lpadmin      lpinfo       lpoptions    lpq          lprm         lpstat

Here I started typing lp, hit tab twice, and the shell produced a list of all the commands it knew about (technically, that are on the PATH environment variable). So we need a way to smuggle the tab key into the sed command, without triggering the shell’s autocompletion. The way to do this is with the “verbatim” command sequence, which instructs the shell not to interpret certain commands and instead to pass them treat them verbatim, as text.

To enter this temporary verbatim mode, you press Ctrl V (sometimes indicated as ^V online) followed by the key combination you want treated as text. Thus the real sed command to remove leading white space is sed ‘s/^[ ]*//’

$ sed 's/^[    ]*//'
           tabs and spaces
tabs and spaces

The above snippet illustrates that sed reads from standard input by default and thus can be used interactively to test the replacements you have specified. Again, in the above text it looks like I have a string of spaces, but it’s really <space><ctrl v><tab> within the brackets. From here on out I will put a \t to indicate a tab but you should realize that you need to do the ctrl v tab sequence I just described instead.

(Aside: I have read online that some versions of sed actually do support the \t character sequence to indicate tabs, but the default sed shipping with Mac OSX does not.)

sed – combine multiple commands into one

If you have series of text replacements you want to do using sed, you can either pipe the chain of transformations you want to do from one sed invocation to another, or you can use the -e flag to chain them together.

echo "hello world" | sed 's/hello/goodbye/' | sed 's/world/frank/'
goodbye frank
echo "hello world" | sed -e 's/hello/goodbye/' -e 's/world/frank/'goodbye frank

Note that you need the -e immediately after the first sed pattern as well; I naively tried to do

echo "hello world" | sed 's/hello/goodbye/' -e 's/world/frank/'sed: -e: No such file or directory
sed: s/world/frank/: No such file or directory

Integrating sed with find and grep

Combining all of the above sed goodness with the previous code we have

find . -name "*.java" -exec grep -Hin TODO {} + | cut -d ":" -f 3- | sed 's/^[ \t]*//'
//todo: Create this file
// todo: Document
// todo: throw exception if precondition is violated

I don’t want the todo text in the comments, as it would be redundant. As such I will remove the double slashes followed by any white space followed by todo, followed by an optional colon, followed by any space.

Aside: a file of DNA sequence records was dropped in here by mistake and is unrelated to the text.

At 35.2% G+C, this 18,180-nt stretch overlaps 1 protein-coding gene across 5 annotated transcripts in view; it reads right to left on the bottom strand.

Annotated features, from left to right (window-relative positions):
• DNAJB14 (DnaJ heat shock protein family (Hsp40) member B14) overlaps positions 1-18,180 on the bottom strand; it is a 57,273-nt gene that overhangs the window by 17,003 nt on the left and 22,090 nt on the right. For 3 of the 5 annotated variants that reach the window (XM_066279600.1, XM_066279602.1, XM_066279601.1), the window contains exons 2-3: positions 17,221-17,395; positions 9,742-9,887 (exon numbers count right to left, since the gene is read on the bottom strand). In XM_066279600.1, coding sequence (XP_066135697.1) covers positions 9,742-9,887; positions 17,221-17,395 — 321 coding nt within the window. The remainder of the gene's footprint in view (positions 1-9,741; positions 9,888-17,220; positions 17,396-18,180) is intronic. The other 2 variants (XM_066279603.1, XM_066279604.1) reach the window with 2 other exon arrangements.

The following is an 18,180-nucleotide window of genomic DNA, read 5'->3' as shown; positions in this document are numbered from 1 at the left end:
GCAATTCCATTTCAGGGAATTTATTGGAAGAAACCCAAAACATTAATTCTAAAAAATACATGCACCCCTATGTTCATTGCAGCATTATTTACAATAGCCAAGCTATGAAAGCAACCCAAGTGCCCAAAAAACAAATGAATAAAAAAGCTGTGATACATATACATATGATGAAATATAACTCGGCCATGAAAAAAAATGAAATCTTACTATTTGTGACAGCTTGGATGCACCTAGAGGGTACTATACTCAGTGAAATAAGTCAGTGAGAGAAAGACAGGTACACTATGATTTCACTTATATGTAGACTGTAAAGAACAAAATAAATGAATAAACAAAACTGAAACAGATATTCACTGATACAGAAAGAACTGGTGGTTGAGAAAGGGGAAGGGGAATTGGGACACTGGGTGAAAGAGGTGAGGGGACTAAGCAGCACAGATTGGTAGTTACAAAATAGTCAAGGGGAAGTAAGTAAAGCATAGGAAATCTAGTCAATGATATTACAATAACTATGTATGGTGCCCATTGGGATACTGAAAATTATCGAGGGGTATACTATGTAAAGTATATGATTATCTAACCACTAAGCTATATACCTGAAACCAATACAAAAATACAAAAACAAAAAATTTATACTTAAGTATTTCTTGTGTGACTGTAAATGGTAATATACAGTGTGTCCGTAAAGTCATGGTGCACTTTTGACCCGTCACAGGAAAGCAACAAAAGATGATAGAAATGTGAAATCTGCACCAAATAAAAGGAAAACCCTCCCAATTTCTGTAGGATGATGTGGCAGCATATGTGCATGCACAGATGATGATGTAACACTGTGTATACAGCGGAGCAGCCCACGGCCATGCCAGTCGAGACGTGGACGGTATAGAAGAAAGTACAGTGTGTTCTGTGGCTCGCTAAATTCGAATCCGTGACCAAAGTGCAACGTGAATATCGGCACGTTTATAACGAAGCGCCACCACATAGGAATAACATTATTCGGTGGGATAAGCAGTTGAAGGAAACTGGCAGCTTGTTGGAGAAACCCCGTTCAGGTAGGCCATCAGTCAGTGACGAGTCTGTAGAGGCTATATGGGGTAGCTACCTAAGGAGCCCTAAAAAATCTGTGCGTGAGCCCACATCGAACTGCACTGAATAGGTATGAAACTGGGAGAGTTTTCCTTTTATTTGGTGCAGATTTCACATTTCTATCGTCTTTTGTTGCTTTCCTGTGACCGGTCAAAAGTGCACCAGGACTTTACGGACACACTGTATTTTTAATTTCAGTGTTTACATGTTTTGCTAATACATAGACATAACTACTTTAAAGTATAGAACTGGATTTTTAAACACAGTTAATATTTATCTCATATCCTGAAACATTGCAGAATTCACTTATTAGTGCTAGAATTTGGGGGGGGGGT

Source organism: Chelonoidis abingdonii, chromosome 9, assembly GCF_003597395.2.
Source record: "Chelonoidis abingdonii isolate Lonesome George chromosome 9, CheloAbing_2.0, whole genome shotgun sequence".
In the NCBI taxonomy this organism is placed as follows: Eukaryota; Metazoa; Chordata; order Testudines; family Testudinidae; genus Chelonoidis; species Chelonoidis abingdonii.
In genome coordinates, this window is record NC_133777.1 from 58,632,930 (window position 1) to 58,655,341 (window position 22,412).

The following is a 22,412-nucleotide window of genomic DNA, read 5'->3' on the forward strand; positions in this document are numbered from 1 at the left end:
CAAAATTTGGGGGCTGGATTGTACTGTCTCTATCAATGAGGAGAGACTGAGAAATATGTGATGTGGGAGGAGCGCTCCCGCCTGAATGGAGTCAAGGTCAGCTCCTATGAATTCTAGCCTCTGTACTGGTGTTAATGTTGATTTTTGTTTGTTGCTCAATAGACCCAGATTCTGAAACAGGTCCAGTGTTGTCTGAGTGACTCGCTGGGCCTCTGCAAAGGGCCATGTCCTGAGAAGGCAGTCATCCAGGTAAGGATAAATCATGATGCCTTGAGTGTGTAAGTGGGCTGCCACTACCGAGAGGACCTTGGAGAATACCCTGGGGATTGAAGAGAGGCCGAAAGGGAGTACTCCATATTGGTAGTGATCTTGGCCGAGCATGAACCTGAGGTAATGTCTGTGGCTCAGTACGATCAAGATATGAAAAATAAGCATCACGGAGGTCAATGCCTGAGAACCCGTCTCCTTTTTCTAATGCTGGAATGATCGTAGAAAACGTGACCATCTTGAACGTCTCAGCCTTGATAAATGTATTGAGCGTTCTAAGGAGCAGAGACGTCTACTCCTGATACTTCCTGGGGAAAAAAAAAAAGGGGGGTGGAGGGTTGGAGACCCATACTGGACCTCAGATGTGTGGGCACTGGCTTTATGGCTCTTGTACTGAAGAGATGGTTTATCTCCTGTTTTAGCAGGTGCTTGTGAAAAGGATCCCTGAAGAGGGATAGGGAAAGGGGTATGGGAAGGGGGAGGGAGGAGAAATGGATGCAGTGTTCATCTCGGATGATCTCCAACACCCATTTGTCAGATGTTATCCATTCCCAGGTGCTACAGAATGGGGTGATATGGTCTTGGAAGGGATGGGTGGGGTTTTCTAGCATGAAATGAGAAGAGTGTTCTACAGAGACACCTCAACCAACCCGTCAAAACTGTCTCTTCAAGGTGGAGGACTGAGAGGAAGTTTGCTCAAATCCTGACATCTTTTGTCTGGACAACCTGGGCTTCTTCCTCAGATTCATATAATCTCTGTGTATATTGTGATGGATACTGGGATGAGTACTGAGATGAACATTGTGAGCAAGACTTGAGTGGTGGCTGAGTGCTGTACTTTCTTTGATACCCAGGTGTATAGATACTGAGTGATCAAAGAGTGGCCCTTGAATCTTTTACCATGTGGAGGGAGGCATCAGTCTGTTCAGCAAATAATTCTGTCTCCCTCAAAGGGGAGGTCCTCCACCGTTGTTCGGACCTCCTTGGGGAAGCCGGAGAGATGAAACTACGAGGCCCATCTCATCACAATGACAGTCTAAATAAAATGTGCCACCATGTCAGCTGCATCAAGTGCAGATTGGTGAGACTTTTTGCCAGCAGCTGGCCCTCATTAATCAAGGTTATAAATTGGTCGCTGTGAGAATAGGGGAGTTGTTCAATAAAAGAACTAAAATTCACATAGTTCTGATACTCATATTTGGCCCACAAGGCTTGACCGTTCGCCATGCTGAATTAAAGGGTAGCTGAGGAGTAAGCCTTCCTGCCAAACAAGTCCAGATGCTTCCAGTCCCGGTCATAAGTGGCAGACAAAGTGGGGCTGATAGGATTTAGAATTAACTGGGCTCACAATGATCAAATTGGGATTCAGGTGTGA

find . -name "*.java" -exec grep -Hin TODO {} + | cut -d ":" -f 3- | sed -e 's/^[ \t]*//' -e 's/[\/*]*[ \t]*//' -e 's/TODO/todo/' -e 's/todo[:]*[ \t]*//'
 Create this file
 throw exception if precondition is violated

This can be read as

s/^[ \t]*//         remove leading whitespace
s/[\/*]*            remove any number of forward slashes (/) or stars (*), which indicate the start of a comment
[ \t]*              remove whitespace
s/TODO/todo         convert uppercase TODO string into lower case
todo                remove the literal string 'todo'
[:]*                remove any colons that exist
[ \t]*              remove whitespace

We now have all the pieces we need to create our script.

Putting it all together

I’m going to show the script in its entirety without a huge amount of explanation. This post is more about the use of find/grep/sed than it is about shell scripting. I don’t claim to be an expert at writing shell scripts, so I wouldn’t be surprised if there’s a better way to do some of the following. It is not perfect; as the comments indicate, it wouldn’t handle text like ToDo correctly in the sed command. More importantly, there are some false positives in the lines it returns: things like toDouble match, because it contains the string ‘todo’. I’ll leave such improvements to the reader; if you do have any suggestions for the script, please add them to the comments below.


# From
if [ $# -gt $EXPECTED_ARGS ]
  echo "Usage: ./extract [starting_directory]" >&2
  exit $E_BADARGS

# By default, start in the current working directory, but if they provide
# an argument, use that instead.
if [ $# -eq $EXPECTED_ARGS ]

# Start creating the HTML document
echo "<html><head></head><body>"
echo "<table border=1>"
echo "<tr><td>Location</td><td>Comment</td></tr>"

# The output of the find command will look like
# ./    // todo: Document

find $startingDir -name "*.java" -exec grep -Hin todo {} + |